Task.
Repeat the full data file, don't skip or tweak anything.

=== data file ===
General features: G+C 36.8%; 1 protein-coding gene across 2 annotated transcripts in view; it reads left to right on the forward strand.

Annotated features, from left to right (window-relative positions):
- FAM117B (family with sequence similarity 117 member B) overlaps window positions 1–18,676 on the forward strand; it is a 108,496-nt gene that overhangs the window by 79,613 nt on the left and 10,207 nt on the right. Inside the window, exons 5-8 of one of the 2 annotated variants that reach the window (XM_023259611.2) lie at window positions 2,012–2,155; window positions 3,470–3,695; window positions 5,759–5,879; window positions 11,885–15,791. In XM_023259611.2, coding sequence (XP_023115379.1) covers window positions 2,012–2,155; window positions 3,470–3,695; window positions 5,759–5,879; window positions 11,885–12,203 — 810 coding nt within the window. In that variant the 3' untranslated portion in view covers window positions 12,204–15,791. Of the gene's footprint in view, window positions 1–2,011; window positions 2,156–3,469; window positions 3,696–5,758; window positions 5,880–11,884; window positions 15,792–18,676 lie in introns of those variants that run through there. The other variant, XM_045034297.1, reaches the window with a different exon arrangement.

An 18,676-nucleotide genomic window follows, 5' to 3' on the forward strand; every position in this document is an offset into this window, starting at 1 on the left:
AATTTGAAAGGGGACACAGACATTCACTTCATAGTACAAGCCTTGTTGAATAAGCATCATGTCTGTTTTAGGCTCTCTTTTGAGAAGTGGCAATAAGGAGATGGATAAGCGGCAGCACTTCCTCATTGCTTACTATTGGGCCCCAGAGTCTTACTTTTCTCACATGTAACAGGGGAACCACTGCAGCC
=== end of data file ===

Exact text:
General features: G+C 36.8%; 1 protein-coding gene across 2 annotated transcripts in view; it reads left to right on the forward strand.

Annotated features, from left to right (window-relative positions):
- FAM117B (family with sequence similarity 117 member B) overlaps window positions 1–18,676 on the forward strand; it is a 108,496-nt gene that overhangs the window by 79,613 nt on the left and 10,207 nt on the right. Inside the window, exons 5-8 of one of the 2 annotated variants that reach the window (XM_023259611.2) lie at window positions 2,012–2,155; window positions 3,470–3,695; window positions 5,759–5,879; window positions 11,885–15,791. In XM_023259611.2, coding sequence (XP_023115379.1) covers window positions 2,012–2,155; window positions 3,470–3,695; window positions 5,759–5,879; window positions 11,885–12,203 — 810 coding nt within the window. In that variant the 3' untranslated portion in view covers window positions 12,204–15,791. Of the gene's footprint in view, window positions 1–2,011; window positions 2,156–3,469; window positions 3,696–5,758; window positions 5,880–11,884; window positions 15,792–18,676 lie in introns of those variants that run through there. The other variant, XM_045034297.1, reaches the window with a different exon arrangement.

An 18,676-nucleotide genomic window follows, 5' to 3' on the forward strand; every position in this document is an offset into this window, starting at 1 on the left:
AATTTGAAAGGGGACACAGACATTCACTTCATAGTACAAGCCTTGTTGAATAAGCATCATGTCTGTTTTAGGCTCTCTTTTGAGAAGTGGCAATAAGGAGATGGATAAGCGGCAGCACTTCCTCATTGCTTACTATTGGGCCCCAGAGTCTTACTTTTCTCACATGTAACAGGGGAACCACTGCAGCC